Members of DCRC and other People With Disabilities Eligible for the COVID-19 Vaccine Starting March 15

The State of California just announced that all consumers of Regional Centers, independent living centers, and In-Home Supportive Services are eligible for the COVID vaccine starting on March 15, 2021. Also, people can verify through self-attestation.

What does the State of California say?

People with a range of physical and behavioral disabilities including all enrolled consumers of regional centers, independent living centers, in-home supportive services, and community-based adult services/adult day health centers are eligible for a COVID vaccine on March 15. Verification documentation of the diagnosis or type of disability is not required, but anyone meeting the eligibility requirements will be asked to sign a self-attestation that they meet the criteria for high-risk medical conditions or disabilities.

Will I need a letter?

DDS has asked Regional Centers to still issue personalized letters to their consumers. People can bring this letter when getting a vaccine in case there are any questions. Other programs may still issue letters too.

How do people with these high-risk conditions or disabilities get a vaccine?

• Your Health Care Provider:
The California Department of Public Health strongly recommends people with high-risk conditions to seek vaccination with a primary health care provider or system, or in an alternate clinical setting. Check first with your usual health care provider to see if they have vaccines and available appointments. Health care providers who have vaccines may also begin reaching out to you, as a patient with a significant, high-risk medical condition or disability known to the provider, to schedule your vaccine appointment.

• Pharmacies:
You can check your local pharmacies to see if they have vaccines and available appointments. For the month of March, federal direction is that all school and child-care staff are prioritized for pharmacy vaccines, so supply for other populations remains limited.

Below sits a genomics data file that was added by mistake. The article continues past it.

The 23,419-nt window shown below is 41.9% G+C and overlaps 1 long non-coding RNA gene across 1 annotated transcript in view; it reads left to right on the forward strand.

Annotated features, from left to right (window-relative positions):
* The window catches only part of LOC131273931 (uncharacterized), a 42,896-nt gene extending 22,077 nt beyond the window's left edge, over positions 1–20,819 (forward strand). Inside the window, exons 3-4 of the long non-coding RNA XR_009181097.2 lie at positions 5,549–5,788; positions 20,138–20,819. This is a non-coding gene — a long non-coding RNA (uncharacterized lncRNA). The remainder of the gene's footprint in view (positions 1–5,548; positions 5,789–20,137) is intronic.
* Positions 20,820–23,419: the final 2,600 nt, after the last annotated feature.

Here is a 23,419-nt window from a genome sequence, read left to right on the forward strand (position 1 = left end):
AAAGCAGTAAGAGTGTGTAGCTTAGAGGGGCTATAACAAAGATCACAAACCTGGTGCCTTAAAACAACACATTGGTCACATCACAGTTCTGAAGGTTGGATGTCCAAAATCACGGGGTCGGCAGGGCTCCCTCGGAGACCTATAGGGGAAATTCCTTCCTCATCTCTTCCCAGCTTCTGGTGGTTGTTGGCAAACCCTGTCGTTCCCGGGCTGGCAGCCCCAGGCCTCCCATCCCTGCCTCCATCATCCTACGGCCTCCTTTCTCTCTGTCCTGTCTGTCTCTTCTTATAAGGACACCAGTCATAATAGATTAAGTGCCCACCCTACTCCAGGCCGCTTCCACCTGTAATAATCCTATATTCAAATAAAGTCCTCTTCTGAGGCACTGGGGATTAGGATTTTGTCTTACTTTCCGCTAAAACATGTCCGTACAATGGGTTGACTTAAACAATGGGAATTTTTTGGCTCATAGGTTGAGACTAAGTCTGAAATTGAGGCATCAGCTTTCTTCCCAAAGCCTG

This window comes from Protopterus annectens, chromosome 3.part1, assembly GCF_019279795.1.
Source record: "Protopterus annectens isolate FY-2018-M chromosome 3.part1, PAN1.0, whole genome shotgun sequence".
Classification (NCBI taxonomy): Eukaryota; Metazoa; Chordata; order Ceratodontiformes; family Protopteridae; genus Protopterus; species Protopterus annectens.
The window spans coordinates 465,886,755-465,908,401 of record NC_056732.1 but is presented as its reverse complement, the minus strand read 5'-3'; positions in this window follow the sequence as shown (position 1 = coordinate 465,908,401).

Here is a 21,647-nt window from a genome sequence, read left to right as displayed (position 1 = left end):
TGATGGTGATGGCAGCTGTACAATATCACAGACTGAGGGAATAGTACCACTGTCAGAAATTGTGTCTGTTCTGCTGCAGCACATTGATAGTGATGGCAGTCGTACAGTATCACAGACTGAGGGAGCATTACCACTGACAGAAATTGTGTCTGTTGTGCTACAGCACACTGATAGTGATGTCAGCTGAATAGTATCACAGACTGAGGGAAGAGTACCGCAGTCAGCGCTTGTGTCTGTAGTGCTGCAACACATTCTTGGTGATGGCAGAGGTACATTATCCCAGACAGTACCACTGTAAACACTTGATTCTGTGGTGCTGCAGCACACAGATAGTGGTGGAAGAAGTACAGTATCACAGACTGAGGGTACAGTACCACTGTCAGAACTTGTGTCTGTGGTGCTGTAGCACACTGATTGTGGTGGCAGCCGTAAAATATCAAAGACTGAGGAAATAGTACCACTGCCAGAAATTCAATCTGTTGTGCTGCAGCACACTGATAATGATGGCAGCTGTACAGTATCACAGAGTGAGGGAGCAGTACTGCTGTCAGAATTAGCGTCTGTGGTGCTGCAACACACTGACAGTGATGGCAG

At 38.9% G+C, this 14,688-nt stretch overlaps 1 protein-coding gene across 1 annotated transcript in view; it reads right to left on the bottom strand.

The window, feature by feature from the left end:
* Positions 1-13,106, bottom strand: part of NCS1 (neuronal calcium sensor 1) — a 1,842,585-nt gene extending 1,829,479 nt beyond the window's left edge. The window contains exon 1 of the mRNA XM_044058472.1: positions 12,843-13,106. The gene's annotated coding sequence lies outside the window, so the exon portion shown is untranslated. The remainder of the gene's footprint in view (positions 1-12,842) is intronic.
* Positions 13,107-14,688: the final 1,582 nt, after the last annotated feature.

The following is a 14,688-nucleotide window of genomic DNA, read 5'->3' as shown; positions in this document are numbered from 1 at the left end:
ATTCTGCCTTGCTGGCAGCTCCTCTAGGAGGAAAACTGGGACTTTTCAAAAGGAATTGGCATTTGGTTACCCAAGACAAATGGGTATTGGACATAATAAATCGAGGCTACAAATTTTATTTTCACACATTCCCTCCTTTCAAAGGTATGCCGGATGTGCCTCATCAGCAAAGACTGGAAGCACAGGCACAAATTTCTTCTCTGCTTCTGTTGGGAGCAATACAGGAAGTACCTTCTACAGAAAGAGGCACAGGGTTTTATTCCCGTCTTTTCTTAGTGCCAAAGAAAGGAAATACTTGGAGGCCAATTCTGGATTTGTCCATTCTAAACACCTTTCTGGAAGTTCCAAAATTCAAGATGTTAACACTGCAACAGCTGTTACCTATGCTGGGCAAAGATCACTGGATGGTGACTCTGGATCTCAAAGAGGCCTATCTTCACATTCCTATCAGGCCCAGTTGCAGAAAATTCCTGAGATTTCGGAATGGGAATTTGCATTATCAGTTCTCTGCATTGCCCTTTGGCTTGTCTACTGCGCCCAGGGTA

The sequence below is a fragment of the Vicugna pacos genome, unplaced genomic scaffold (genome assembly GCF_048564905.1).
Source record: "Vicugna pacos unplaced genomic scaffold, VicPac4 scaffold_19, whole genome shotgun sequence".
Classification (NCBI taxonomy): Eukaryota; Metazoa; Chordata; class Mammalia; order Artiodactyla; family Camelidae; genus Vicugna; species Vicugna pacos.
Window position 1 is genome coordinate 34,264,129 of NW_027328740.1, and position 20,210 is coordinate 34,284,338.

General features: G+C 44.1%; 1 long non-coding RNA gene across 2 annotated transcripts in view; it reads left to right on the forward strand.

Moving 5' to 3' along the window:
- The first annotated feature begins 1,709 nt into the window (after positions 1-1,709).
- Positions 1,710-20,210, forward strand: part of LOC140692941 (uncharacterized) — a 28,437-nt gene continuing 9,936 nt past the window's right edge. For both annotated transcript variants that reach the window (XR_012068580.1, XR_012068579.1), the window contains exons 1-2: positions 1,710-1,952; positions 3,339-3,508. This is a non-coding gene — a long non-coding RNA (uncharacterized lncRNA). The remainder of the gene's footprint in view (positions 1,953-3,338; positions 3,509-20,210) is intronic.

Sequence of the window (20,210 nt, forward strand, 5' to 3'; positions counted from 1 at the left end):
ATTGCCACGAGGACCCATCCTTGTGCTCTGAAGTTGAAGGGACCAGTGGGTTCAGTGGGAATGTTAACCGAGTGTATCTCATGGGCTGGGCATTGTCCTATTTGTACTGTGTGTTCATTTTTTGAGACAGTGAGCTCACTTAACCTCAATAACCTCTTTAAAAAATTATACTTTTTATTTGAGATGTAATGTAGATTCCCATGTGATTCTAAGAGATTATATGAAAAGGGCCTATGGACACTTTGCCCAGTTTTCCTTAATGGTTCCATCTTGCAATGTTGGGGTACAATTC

• Your Local Health Department:
Your local health department’s website will continue to have information about how to find available vaccine appointments, even as national supply remains limited.

• Community Pop-Up Clinics:
Community pop-up clinics for people with high-risk medical conditions and disabilities will roll out in mid-March and will be targeted for equity to those living in communities with the lowest Healthy Place Index scores. Community partners will outreach to people eligible for the pop-up clinics.

• MyTurn:
Throughout the spring, as vaccine supply increases and the statewide vaccinator network grows, you will be able to schedule an appointment through California’s MyTurn, in two ways:

  • Online at The MyTurn website is accessible to people with disabilities and in eight languages: English, Spanish, Tagalog, Vietnamese, Mandarin, Cantonese, Korean, and Japanese.
  • Calling the COVID-19 Hotline at 1-833-422-4255 or 1-833-4CA-4ALL (M-F 8AM-8PM, Sa-Su 8AM-5PM). The Hotline is accessible to people with disabilities and offers services in English and Spanish, with connections to interpretive services in more than 250 languages.

Where can I learn more?

Here are some helpful websites you can get in-depth information from:

Vaccines for People with High-Risk Medical Conditions or Disabilities Fact Sheet:

California COVID-19 Vaccine Page:

California Department of Public Health Provider Bulletin: